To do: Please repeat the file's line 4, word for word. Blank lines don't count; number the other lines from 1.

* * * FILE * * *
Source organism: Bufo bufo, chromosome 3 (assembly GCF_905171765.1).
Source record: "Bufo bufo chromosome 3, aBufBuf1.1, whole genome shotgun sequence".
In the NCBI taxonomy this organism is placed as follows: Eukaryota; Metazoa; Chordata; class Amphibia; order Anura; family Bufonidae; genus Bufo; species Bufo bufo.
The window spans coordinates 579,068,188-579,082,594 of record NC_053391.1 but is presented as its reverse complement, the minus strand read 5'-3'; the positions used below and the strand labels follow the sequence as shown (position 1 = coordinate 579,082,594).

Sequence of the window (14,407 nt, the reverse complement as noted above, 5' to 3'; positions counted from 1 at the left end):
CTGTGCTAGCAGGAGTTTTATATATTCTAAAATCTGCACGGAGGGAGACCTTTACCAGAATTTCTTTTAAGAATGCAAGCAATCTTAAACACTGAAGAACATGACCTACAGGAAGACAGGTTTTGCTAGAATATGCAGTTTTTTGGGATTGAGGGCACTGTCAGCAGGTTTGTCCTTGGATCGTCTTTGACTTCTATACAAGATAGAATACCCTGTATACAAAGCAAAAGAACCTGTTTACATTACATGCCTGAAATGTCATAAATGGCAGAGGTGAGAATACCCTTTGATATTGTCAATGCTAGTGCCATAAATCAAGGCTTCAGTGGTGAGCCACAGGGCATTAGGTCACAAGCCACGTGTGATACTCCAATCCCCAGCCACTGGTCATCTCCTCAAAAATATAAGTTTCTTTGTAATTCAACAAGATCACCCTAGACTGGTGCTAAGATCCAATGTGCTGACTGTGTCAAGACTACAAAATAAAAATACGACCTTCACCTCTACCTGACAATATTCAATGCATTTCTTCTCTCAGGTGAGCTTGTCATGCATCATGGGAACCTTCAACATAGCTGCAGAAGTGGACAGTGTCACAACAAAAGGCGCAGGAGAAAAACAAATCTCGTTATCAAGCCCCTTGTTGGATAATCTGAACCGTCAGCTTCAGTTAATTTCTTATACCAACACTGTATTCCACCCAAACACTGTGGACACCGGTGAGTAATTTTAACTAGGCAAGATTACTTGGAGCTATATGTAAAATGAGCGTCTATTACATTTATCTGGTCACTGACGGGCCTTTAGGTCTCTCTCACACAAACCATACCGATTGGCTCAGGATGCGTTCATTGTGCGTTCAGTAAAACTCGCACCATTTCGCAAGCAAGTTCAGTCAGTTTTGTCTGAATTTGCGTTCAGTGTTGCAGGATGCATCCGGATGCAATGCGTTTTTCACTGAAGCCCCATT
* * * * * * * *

The window spans coordinates 579,068,188-579,082,594 of record NC_053391.1 but is presented as its reverse complement, the minus strand read 5'-3'; the positions used below and the strand labels follow the sequence as shown (position 1 = coordinate 579,082,594).